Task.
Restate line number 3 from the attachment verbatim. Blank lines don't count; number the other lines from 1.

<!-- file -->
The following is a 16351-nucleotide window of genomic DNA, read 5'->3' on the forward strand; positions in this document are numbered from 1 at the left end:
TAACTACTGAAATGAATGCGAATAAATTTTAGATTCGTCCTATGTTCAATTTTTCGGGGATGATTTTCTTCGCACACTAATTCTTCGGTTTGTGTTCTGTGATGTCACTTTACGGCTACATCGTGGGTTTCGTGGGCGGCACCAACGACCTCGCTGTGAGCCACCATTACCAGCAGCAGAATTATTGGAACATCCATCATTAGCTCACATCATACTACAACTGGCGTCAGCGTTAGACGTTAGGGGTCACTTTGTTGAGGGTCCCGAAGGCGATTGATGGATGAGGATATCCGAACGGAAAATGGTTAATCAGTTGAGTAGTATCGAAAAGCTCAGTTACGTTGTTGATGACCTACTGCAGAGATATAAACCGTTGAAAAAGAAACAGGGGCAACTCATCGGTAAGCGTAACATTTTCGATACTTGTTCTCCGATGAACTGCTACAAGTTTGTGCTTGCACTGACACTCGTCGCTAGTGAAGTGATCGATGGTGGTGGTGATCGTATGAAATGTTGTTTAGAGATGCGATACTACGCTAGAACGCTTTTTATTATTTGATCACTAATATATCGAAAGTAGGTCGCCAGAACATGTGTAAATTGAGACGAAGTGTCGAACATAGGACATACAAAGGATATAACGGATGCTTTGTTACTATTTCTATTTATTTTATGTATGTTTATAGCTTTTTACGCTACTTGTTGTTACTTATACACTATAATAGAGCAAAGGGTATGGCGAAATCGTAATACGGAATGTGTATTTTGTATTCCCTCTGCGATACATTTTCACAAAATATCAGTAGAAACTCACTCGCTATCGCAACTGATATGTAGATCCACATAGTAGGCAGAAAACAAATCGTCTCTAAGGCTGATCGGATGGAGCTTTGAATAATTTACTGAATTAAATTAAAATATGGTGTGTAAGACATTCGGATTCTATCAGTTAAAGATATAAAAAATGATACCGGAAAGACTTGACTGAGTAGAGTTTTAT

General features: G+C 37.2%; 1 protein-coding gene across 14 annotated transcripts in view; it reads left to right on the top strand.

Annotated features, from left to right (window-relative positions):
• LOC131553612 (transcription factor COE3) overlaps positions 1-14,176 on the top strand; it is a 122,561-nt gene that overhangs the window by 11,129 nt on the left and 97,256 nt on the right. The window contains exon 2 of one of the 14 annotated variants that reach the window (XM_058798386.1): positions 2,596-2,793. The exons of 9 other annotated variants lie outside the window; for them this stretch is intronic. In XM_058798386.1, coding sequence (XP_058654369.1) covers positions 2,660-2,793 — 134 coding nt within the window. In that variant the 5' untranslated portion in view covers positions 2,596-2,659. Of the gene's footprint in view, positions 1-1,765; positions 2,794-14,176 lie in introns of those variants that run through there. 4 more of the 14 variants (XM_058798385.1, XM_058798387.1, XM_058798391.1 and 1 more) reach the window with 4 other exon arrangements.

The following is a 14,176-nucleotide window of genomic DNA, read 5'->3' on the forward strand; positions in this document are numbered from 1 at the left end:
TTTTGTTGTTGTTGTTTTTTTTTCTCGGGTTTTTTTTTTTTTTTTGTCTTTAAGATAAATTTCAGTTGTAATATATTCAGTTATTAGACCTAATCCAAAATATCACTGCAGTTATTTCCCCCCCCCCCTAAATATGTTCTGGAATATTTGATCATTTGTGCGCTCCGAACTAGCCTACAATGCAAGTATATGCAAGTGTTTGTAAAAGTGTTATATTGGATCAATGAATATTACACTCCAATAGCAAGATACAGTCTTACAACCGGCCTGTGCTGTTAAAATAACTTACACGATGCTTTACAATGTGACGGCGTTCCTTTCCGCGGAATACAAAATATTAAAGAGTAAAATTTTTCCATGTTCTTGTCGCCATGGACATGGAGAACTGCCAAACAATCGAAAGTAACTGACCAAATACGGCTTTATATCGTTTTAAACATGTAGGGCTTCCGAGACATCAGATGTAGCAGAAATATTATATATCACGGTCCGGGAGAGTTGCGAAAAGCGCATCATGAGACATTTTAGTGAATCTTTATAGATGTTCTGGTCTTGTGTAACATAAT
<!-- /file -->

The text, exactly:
General features: G+C 37.2%; 1 protein-coding gene across 14 annotated transcripts in view; it reads left to right on the top strand.